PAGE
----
Motivation: Single-cell RNA-sequencing (scRNA-seq) allows us to dissect transcriptional heterogeneity arising from cellular types, spatio-temporal contexts and environmental stimuli. Transcriptional heterogeneity may reflect phenotypes and molecular signatures that are often unmeasured or unknown a priori. Cell identities of samples derived from heterogeneous subpopulations are then determined by clustering of scRNA-seq data. These cell identities are used in downstream analyses. How can we examine if cell identities are accurately inferred? Unlike external measurements or labels for single cells, using clustering-based cell identities result in spurious signals and false discoveries.
Results: We introduce non-parametric methods to evaluate cell identities by testing cluster memberships in an unsupervised manner. Diverse simulation studies demonstrate accuracy of the jackstraw test for cluster membership. We propose a posterior probability that a cell should be included in that clustering-based subpopulation. Posterior inclusion probabilities (PIPs) for cluster memberships can be used to select and visualize samples relevant to subpopulations. The proposed methods are applied on three scRNA-seq datasets. First, a mixture of Jurkat and 293T cell lines provides two distinct cellular populations. Second, Cell Hashing yields cell identities corresponding to eight donors which are independently analyzed by the jackstraw. Third, peripheral blood mononuclear cells are used to explore heterogeneous immune populations. The proposed P-values and PIPs lead to probabilistic feature selection of single cells that can be visualized using principal component analysis (PCA), t-distributed stochastic neighbor embedding (t-SNE) and others. By learning uncertainty in clustering high-dimensional data, the proposed methods enable unsupervised evaluation of cluster membership.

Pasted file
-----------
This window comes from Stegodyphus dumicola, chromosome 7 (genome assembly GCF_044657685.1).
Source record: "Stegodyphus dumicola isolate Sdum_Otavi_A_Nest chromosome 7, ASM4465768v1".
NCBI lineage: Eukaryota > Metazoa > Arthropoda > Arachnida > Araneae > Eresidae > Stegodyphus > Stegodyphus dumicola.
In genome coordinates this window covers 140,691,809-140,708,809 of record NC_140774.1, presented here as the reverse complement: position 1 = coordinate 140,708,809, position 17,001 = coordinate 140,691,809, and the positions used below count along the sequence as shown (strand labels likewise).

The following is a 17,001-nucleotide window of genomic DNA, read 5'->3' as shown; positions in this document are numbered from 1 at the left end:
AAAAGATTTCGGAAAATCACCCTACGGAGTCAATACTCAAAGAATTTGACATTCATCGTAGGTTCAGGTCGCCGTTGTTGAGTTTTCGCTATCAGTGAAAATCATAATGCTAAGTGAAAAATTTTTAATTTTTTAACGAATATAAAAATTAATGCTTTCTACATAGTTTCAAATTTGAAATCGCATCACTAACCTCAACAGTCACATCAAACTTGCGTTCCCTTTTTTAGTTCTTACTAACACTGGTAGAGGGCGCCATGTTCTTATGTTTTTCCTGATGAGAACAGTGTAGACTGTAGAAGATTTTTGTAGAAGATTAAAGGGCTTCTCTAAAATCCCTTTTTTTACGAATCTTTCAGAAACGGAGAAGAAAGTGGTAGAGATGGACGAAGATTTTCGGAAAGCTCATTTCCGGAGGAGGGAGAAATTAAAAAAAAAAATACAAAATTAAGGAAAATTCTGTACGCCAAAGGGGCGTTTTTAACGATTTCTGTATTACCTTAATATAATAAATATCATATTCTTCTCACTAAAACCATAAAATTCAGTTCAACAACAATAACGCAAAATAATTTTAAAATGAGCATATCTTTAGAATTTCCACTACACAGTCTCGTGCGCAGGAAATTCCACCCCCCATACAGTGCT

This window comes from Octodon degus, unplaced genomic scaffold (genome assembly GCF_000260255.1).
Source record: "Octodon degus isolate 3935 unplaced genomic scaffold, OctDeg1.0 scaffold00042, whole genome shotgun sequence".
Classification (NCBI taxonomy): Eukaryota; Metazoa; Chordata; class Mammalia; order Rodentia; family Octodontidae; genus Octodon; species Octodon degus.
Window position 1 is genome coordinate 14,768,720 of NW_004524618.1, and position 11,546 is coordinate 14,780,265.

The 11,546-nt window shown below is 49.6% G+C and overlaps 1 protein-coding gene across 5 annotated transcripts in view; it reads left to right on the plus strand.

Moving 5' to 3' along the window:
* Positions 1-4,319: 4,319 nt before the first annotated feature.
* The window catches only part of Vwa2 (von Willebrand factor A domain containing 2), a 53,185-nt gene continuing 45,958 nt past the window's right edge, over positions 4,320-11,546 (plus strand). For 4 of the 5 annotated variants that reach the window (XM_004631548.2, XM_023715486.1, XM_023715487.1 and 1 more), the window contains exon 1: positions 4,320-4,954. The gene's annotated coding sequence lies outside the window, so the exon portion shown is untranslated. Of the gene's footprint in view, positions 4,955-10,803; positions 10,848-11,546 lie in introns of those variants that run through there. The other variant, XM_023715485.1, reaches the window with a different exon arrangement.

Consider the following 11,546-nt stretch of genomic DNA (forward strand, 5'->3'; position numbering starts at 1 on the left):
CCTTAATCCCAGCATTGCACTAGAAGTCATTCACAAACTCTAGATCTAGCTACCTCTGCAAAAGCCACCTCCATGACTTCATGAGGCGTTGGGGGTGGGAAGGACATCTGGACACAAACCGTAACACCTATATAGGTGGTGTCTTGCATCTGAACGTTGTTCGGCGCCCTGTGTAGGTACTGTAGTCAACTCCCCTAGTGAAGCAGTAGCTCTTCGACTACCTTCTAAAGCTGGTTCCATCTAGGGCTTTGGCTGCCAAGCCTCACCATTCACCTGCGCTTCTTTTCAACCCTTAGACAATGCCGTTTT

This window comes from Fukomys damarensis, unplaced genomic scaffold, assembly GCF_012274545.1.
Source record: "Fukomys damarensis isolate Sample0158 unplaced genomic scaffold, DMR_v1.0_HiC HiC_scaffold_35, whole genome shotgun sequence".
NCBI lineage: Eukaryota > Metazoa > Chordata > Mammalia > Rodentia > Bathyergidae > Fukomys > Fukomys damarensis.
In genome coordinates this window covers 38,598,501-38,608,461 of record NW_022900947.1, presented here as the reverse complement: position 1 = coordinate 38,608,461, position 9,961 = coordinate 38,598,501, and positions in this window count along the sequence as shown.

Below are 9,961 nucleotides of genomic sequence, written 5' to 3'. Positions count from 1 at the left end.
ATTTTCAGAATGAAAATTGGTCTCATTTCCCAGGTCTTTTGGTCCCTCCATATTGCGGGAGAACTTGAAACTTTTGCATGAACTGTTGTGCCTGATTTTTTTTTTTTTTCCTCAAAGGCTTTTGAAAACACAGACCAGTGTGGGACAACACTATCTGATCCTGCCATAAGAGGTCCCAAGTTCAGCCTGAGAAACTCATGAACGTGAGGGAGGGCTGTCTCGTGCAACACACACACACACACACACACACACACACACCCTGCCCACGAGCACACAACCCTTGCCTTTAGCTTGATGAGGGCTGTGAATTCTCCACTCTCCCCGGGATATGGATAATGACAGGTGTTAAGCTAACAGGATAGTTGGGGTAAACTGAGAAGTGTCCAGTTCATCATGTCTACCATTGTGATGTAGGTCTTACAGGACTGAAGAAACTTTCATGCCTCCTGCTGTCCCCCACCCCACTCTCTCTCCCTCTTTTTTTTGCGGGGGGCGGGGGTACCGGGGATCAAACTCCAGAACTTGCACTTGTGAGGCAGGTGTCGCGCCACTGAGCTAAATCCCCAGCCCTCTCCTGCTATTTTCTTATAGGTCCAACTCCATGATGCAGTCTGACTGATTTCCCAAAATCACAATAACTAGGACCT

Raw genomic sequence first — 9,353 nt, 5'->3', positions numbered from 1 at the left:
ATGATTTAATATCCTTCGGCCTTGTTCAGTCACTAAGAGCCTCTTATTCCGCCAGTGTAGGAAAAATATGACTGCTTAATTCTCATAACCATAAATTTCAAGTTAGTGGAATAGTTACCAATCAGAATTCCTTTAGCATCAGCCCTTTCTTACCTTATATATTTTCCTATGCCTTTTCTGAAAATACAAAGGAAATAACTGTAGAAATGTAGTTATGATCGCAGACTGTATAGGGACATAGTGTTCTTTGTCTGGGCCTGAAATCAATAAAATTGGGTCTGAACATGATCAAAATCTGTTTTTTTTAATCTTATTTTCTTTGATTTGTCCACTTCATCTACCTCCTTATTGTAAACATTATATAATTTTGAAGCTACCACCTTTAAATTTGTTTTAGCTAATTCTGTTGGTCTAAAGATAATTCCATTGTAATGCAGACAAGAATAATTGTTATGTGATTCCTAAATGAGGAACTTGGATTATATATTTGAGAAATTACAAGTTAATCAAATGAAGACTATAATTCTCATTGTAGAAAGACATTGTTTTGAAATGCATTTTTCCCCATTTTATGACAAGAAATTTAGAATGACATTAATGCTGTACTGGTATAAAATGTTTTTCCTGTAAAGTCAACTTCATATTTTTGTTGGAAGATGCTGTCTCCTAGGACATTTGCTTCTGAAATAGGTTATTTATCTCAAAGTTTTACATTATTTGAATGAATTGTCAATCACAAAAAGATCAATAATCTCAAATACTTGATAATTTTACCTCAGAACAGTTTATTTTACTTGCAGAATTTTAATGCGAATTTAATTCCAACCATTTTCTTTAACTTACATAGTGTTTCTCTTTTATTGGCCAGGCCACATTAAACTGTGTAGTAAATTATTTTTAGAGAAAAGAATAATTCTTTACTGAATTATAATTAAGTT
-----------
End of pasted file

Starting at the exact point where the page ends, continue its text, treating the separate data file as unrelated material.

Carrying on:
Availability and implementation: https://cran.r-project.org/package=jackstraw.
Supplementary information: Supplementary data are available at Bioinformatics online.
© The Author(s) 2020. Published by Oxford University Press.